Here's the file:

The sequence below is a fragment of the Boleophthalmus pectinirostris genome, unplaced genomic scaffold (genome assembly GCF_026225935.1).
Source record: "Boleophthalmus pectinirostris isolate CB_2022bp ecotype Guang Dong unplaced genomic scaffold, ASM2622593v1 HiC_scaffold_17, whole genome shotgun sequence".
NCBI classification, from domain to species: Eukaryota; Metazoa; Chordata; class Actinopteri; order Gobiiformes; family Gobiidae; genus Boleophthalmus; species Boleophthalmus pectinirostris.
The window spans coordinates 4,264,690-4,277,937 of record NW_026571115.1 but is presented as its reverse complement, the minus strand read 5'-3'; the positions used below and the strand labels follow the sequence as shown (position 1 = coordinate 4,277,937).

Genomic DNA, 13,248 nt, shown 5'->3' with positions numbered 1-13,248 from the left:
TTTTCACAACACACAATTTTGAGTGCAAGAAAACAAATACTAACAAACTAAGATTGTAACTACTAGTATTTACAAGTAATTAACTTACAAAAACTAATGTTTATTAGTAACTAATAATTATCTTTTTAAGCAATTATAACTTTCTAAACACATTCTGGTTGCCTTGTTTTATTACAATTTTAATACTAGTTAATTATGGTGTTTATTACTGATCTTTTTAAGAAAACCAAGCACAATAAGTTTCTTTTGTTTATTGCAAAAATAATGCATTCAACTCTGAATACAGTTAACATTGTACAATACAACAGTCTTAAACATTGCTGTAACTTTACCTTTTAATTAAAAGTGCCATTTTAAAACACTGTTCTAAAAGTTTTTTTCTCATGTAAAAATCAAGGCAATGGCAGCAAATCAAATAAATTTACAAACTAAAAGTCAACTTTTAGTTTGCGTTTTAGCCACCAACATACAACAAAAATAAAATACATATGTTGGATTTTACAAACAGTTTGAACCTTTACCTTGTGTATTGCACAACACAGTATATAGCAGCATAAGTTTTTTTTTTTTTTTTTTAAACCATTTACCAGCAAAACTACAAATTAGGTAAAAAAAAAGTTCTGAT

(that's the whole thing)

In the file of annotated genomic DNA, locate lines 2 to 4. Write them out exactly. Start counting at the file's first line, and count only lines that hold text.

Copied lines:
Source record: "Boleophthalmus pectinirostris isolate CB_2022bp ecotype Guang Dong unplaced genomic scaffold, ASM2622593v1 HiC_scaffold_17, whole genome shotgun sequence".
NCBI classification, from domain to species: Eukaryota; Metazoa; Chordata; class Actinopteri; order Gobiiformes; family Gobiidae; genus Boleophthalmus; species Boleophthalmus pectinirostris.
The window spans coordinates 4,264,690-4,277,937 of record NW_026571115.1 but is presented as its reverse complement, the minus strand read 5'-3'; the positions used below and the strand labels follow the sequence as shown (position 1 = coordinate 4,277,937).